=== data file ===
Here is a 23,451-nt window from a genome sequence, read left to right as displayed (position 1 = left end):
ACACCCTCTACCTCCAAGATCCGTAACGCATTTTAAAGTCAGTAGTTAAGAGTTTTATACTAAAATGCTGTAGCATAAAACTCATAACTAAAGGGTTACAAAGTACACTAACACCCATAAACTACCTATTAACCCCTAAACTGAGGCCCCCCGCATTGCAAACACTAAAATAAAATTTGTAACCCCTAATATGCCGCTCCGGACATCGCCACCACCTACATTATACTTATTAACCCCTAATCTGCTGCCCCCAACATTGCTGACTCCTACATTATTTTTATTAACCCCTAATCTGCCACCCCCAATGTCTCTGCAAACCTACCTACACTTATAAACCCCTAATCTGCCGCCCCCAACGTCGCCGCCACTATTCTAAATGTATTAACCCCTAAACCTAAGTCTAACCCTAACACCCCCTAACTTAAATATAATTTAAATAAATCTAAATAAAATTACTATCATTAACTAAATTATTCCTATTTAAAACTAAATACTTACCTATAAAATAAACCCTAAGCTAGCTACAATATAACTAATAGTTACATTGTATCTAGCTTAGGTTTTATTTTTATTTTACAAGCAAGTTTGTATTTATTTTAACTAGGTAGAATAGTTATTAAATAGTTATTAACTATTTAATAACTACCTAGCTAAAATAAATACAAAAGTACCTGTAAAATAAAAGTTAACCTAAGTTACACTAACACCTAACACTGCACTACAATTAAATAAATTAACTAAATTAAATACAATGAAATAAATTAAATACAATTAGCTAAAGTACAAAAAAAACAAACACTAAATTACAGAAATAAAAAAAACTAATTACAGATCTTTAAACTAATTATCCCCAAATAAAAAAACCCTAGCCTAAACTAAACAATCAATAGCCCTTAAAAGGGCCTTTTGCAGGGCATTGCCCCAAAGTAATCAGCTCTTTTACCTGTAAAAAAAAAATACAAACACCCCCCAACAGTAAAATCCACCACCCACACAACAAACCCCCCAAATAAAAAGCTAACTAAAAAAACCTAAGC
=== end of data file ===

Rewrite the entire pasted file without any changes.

Here is a 23,451-nt window from a genome sequence, read left to right as displayed (position 1 = left end):
ACACCCTCTACCTCCAAGATCCGTAACGCATTTTAAAGTCAGTAGTTAAGAGTTTTATACTAAAATGCTGTAGCATAAAACTCATAACTAAAGGGTTACAAAGTACACTAACACCCATAAACTACCTATTAACCCCTAAACTGAGGCCCCCCGCATTGCAAACACTAAAATAAAATTTGTAACCCCTAATATGCCGCTCCGGACATCGCCACCACCTACATTATACTTATTAACCCCTAATCTGCTGCCCCCAACATTGCTGACTCCTACATTATTTTTATTAACCCCTAATCTGCCACCCCCAATGTCTCTGCAAACCTACCTACACTTATAAACCCCTAATCTGCCGCCCCCAACGTCGCCGCCACTATTCTAAATGTATTAACCCCTAAACCTAAGTCTAACCCTAACACCCCCTAACTTAAATATAATTTAAATAAATCTAAATAAAATTACTATCATTAACTAAATTATTCCTATTTAAAACTAAATACTTACCTATAAAATAAACCCTAAGCTAGCTACAATATAACTAATAGTTACATTGTATCTAGCTTAGGTTTTATTTTTATTTTACAAGCAAGTTTGTATTTATTTTAACTAGGTAGAATAGTTATTAAATAGTTATTAACTATTTAATAACTACCTAGCTAAAATAAATACAAAAGTACCTGTAAAATAAAAGTTAACCTAAGTTACACTAACACCTAACACTGCACTACAATTAAATAAATTAACTAAATTAAATACAATGAAATAAATTAAATACAATTAGCTAAAGTACAAAAAAAACAAACACTAAATTACAGAAATAAAAAAAACTAATTACAGATCTTTAAACTAATTATCCCCAAATAAAAAAACCCTAGCCTAAACTAAACAATCAATAGCCCTTAAAAGGGCCTTTTGCAGGGCATTGCCCCAAAGTAATCAGCTCTTTTACCTGTAAAAAAAAAATACAAACACCCCCCAACAGTAAAATCCACCACCCACACAACAAACCCCCCAAATAAAAAGCTAACTAAAAAAACCTAAGC